Effect of mid-day pasteurizer-wash on thermoduric organisms and their progression through Cheddar cheese manufacturing and ripening.

Document Type


Publication Date



Journal of Dairy Science










thermoduric, thermophilic, mesophilic, Cheddar cheese


Thermoduric bacteria are known to affect the quality of Cheddar cheese, with manifested defects including slits, weak body, and blowing. Thermoduric bacteria are likely to increase in numbers during cheese-making, as in-process conditions are conducive to proliferation. The present study was conducted to track thermoduric bacterial progression during an 18- to 20-h Cheddar cheese production run and during ripening when the pasteurizer was washed at midway through the production day. This study also correlated a broad range of chemical changes to the growth of thermoduric bacteria during ripening. Three independent cheese trials were performed at 3.5- ± 0.5-mo intervals. Samples were drawn in duplicates at 4 different times of the day: at the start of the run (vat 1), prior to a midday wash of the pasteurizer (vat 20), after the midday wash of the pasteurizer (vat 21), and at the end of the run (vat 42) for raw milk, pasteurized milk, and cheese. Cheeses were also tested during ripening for 6 mo. Results showed that raw milk total bacterial counts comprised 0.24% thermoduric mesophiles (TM) and 0.12% thermoduric thermophiles (TT). The thermoduric thermophilic bacterial counts increased by log10 1.23 during the pasteurizer run of 9 to 10 h, indicating a buildup of thermoduric thermophilic bacteria during the pasteurization process itself. Midday washing reduced thermophilic counts by log10 1.36, as evident by pre- and post-midday wash counts. However, a thermophilic buildup during post-midday wash was again noticed near the end of the 20-h run. We found that TT bacteria decreased in the first 60 d of ripening, whereas TM bacteria increased during the same period. However, TT bacteria increased later during 60 to 180 d of ripening. Bacillus licheniformis was the most frequently isolated bacteria in this study and was recovered at all production stages sampled during the cheese-making and ripening. We observed a significant increase in the level of orotic and uric acids in the vat made at the end of the day. No significant difference in the overall chemical composition, proteolysis, sugar, or other organic acids was observed in cheese made at the start versus the end of the production run.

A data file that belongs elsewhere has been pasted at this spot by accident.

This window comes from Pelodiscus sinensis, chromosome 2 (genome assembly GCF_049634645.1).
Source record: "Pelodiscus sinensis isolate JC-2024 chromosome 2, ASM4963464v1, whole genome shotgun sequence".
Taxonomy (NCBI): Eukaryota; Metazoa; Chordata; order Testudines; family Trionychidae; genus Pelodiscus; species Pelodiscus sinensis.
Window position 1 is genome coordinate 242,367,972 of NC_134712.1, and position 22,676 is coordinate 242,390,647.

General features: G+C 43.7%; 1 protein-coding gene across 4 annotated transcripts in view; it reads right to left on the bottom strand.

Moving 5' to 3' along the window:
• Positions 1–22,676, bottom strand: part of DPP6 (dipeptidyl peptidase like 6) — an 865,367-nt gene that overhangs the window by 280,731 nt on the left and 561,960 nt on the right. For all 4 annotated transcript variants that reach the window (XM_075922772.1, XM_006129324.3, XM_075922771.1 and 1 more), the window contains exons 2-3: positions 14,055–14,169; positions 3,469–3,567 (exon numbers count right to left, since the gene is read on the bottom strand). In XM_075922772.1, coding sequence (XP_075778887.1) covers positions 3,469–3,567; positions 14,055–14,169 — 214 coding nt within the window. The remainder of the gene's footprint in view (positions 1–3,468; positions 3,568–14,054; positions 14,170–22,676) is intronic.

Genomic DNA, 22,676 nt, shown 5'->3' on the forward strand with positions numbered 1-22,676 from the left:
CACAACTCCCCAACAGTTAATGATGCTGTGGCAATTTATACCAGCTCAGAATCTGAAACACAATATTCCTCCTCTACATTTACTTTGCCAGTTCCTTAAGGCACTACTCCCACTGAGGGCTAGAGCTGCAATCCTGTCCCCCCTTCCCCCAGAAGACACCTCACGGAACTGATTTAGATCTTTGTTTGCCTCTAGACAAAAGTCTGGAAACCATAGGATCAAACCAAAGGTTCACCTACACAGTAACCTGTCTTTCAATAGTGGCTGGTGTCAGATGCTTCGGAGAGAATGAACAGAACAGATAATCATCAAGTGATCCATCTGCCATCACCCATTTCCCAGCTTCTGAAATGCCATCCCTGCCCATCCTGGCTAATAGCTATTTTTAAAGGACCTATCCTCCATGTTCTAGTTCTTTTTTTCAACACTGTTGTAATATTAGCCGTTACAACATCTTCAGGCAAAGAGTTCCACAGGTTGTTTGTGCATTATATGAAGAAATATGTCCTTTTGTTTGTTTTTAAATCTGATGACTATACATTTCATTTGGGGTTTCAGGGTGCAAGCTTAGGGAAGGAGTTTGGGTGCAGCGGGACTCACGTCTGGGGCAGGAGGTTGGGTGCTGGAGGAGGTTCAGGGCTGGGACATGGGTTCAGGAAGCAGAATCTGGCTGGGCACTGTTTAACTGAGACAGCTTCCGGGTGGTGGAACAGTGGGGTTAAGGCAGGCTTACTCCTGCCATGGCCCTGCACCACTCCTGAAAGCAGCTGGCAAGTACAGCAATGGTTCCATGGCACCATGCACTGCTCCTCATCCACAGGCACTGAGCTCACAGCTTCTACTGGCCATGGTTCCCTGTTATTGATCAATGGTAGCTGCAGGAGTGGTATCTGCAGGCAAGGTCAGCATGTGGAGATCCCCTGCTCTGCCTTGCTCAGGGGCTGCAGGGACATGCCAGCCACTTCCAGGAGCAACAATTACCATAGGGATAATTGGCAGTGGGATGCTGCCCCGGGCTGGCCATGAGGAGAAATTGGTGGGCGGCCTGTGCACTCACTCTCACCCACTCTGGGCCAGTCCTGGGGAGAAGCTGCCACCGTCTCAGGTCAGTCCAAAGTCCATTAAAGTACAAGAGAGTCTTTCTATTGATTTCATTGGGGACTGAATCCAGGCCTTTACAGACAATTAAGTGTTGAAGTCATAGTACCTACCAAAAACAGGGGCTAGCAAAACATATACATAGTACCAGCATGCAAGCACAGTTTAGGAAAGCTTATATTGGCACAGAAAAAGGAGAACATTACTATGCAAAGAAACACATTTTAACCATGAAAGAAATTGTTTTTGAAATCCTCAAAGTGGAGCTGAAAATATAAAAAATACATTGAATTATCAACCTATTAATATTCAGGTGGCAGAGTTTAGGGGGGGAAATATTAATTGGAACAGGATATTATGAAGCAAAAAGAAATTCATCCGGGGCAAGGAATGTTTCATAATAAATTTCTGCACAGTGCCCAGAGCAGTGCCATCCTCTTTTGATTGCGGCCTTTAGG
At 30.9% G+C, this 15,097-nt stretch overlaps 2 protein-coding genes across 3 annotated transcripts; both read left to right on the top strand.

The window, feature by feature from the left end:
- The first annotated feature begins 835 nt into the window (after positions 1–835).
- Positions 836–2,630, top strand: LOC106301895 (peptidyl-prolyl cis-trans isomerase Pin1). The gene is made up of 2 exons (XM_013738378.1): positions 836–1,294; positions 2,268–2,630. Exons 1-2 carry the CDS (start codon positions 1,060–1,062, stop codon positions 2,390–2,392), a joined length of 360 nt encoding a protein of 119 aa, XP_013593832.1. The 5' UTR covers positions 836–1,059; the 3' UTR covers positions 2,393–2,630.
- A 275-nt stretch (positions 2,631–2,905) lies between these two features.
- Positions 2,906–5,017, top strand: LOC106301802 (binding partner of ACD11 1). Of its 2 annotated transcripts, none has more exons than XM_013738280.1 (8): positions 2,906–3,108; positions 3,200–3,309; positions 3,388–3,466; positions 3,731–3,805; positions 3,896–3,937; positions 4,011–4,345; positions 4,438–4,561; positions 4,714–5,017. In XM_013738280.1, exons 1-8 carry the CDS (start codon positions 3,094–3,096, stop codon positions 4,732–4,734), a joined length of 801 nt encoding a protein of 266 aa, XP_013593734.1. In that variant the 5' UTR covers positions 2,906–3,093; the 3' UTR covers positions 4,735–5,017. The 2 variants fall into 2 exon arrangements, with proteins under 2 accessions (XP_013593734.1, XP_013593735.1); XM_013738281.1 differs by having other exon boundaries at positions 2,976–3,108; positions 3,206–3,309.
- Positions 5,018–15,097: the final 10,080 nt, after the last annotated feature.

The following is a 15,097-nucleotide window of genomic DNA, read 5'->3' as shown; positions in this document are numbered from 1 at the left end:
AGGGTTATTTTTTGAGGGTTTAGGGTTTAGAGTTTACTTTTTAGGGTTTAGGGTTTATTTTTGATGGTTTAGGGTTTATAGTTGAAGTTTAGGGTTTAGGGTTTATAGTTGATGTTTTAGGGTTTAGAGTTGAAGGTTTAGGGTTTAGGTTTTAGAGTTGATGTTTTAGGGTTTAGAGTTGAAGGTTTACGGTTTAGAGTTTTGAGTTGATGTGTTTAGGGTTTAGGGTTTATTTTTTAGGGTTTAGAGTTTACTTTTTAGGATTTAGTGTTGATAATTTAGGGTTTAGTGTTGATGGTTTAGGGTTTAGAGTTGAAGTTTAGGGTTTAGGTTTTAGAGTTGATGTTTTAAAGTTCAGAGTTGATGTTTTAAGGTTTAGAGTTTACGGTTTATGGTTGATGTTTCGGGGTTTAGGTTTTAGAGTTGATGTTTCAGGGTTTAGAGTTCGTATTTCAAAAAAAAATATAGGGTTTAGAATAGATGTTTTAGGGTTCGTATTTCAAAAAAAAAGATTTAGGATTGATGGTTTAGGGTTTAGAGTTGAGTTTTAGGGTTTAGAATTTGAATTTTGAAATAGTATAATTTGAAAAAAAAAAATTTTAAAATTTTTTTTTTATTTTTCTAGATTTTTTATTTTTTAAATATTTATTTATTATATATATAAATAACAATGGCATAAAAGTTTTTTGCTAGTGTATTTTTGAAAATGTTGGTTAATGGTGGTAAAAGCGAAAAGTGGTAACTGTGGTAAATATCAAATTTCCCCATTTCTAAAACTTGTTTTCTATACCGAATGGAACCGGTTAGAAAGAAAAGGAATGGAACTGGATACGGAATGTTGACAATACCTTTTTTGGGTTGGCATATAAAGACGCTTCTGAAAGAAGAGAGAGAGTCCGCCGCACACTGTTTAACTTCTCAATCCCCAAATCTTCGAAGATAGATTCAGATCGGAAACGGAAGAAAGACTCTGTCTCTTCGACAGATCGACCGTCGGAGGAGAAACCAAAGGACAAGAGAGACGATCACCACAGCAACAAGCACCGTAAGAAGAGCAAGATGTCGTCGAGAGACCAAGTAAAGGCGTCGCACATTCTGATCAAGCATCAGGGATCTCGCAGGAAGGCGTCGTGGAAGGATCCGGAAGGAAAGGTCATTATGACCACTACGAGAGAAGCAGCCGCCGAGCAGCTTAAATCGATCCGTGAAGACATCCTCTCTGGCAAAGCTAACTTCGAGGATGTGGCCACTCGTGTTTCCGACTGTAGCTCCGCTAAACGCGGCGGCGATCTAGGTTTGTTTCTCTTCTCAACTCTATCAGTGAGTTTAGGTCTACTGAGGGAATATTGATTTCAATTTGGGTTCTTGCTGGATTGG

This document is currently not available here.